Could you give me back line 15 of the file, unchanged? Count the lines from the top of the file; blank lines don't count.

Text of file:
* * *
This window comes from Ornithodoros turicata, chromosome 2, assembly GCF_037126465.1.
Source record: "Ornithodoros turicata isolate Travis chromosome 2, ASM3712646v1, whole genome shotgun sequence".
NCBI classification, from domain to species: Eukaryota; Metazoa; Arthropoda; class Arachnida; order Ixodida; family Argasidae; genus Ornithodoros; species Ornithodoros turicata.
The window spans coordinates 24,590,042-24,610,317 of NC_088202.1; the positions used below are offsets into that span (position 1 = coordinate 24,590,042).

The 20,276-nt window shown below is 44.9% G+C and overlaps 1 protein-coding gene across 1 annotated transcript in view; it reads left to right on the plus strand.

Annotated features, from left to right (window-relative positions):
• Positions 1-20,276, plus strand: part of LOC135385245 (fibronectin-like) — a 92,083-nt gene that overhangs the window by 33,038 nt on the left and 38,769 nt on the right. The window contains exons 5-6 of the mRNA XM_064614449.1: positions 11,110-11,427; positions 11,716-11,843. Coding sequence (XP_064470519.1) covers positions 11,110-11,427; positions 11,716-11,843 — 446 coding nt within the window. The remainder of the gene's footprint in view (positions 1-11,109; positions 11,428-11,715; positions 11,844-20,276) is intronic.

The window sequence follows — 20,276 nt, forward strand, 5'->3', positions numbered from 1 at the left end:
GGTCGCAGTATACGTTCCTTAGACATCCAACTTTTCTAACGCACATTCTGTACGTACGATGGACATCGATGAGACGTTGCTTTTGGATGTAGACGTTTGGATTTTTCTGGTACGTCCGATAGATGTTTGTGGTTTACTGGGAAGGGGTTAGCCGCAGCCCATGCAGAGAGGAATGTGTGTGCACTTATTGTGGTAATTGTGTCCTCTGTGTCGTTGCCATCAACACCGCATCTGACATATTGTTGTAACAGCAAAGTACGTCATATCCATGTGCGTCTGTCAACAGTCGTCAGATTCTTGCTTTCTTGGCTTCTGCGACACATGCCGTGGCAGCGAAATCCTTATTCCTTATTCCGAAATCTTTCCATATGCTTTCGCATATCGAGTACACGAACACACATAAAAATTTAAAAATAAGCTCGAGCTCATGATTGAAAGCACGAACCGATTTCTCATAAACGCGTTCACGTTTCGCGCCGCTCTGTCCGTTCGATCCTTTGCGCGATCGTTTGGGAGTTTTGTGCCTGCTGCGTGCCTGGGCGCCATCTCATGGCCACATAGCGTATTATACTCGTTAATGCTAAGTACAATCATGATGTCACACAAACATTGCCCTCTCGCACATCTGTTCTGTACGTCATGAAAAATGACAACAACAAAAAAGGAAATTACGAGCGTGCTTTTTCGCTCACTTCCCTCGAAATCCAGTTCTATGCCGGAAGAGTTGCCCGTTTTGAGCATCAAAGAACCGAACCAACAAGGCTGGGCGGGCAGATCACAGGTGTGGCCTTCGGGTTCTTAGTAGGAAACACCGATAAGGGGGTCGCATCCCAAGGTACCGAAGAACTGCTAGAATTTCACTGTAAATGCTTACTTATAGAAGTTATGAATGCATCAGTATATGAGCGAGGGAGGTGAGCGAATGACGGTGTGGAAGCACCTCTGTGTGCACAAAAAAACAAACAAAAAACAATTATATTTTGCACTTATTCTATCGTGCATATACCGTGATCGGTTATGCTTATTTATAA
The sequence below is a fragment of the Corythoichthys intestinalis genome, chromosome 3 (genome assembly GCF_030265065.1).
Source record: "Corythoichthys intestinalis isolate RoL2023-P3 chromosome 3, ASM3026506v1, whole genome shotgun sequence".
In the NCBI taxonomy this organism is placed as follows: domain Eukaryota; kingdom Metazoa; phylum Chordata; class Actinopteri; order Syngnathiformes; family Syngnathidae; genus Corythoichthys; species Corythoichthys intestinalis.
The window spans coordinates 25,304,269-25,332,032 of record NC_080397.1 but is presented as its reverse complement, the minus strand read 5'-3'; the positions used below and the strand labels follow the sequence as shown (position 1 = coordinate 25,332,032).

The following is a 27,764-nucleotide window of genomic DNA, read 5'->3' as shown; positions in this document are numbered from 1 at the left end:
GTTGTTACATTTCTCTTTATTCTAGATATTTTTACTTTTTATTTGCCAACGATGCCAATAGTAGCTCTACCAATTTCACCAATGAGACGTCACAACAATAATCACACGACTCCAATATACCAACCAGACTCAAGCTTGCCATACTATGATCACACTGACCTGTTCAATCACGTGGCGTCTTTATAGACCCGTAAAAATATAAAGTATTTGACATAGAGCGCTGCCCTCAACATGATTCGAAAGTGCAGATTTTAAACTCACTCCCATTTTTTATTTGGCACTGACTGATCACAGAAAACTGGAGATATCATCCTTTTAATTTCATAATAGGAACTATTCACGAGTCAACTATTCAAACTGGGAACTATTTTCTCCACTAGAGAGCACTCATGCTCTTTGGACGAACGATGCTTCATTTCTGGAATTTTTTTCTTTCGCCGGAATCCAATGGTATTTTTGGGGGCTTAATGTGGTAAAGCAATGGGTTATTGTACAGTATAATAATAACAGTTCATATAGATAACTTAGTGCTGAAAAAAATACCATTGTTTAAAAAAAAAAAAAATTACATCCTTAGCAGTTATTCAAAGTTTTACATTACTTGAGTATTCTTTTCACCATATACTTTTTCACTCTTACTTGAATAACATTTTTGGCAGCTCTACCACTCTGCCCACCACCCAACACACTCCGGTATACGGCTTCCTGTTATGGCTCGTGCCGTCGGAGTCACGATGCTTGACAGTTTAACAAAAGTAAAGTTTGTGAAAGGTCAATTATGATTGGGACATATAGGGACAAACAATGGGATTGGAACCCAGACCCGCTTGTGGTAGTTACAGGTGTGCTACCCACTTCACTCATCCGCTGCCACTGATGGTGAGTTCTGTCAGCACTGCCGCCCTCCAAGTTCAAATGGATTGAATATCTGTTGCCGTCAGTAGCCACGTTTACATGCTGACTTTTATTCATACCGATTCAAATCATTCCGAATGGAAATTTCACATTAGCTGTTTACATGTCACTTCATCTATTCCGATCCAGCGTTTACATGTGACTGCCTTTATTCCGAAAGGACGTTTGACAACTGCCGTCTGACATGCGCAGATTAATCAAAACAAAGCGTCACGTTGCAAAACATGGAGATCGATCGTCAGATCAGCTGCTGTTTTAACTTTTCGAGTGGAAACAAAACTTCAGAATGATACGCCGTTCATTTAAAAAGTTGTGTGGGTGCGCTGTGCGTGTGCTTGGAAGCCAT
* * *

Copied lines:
GTTGTTACATTTCTCTTTATTCTAGATATTTTTACTTTTTATTTGCCAACGATGCCAATAGTAGCTCTACCAATTTCACCAATGAGACGTCACAACAATAATCACACGACTCCAATATACCAACCAGACTCAAGCTTGCCATACTATGATCACACTGACCTGTTCAATCACGTGGCGTCTTTATAGACCCGTAAAAATATAAAGTATTTGACATAGAGCGCTGCCCTCAACATGATTCGAAAGTGCAGATTTTAAACTCACTCCCATTTTTTATTTGGCACTGACTGATCACAGAAAACTGGAGATATCATCCTTTTAATTTCATAATAGGAACTATTCACGAGTCAACTATTCAAACTGGGAACTATTTTCTCCACTAGAGAGCACTCATGCTCTTTGGACGAACGATGCTTCATTTCTGGAATTTTTTTCTTTCGCCGGAATCCAATGGTATTTTTGGGGGCTTAATGTGGTAAAGCAATGGGTTATTGTACAGTATAATAATAACAGTTCATATAGATAACTTAGTGCTGAAAAAAATACCATTGTTTAAAAAAAAAAAAAATTACATCCTTAGCAGTTATTCAAAGTTTTACATTACTTGAGTATTCTTTTCACCATATACTTTTTCACTCTTACTTGAATAACATTTTTGGCAGCTCTACCACTCTGCCCACCACCCAACACACTCCGGTATACGGCTTCCTGTTATGGCTCGTGCCGTCGGAGTCACGATGCTTGACAGTTTAACAAAAGTAAAGTTTGTGAAAGGTCAATTATGATTGGGACATATAGGGACAAACAATGGGATTGGAACCCAGACCCGCTTGTGGTAGTTACAGGTGTGCTACCCACTTCACTCATCCGCTGCCACTGATGGTGAGTTCTGTCAGCACTGCCGCCCTCCAAGTTCAAATGGATTGAATATCTGTTGCCGTCAGTAGCCACGTTTACATGCTGACTTTTATTCATACCGATTCAAATCATTCCGAATGGAAATTTCACATTAGCTGTTTACATGTCACTTCATCTATTCCGATCCAGCGTTTACATGTGACTGCCTTTATTCCGAAAGGACGTTTGACAACTGCCGTCTGACATGCGCAGATTAATCAAAACAAAGCGTCACGTTGCAAAACATGGAGATCGATCGTCAGATCAGCTGCTGTTTTAACTTTTCGAGTGGAAACAAAACTTCAGAATGATACGCCGTTCATTTAAAAAGTTGTGTGGGTGCGCTGTGCGTGTGCTTGGAAGCCAT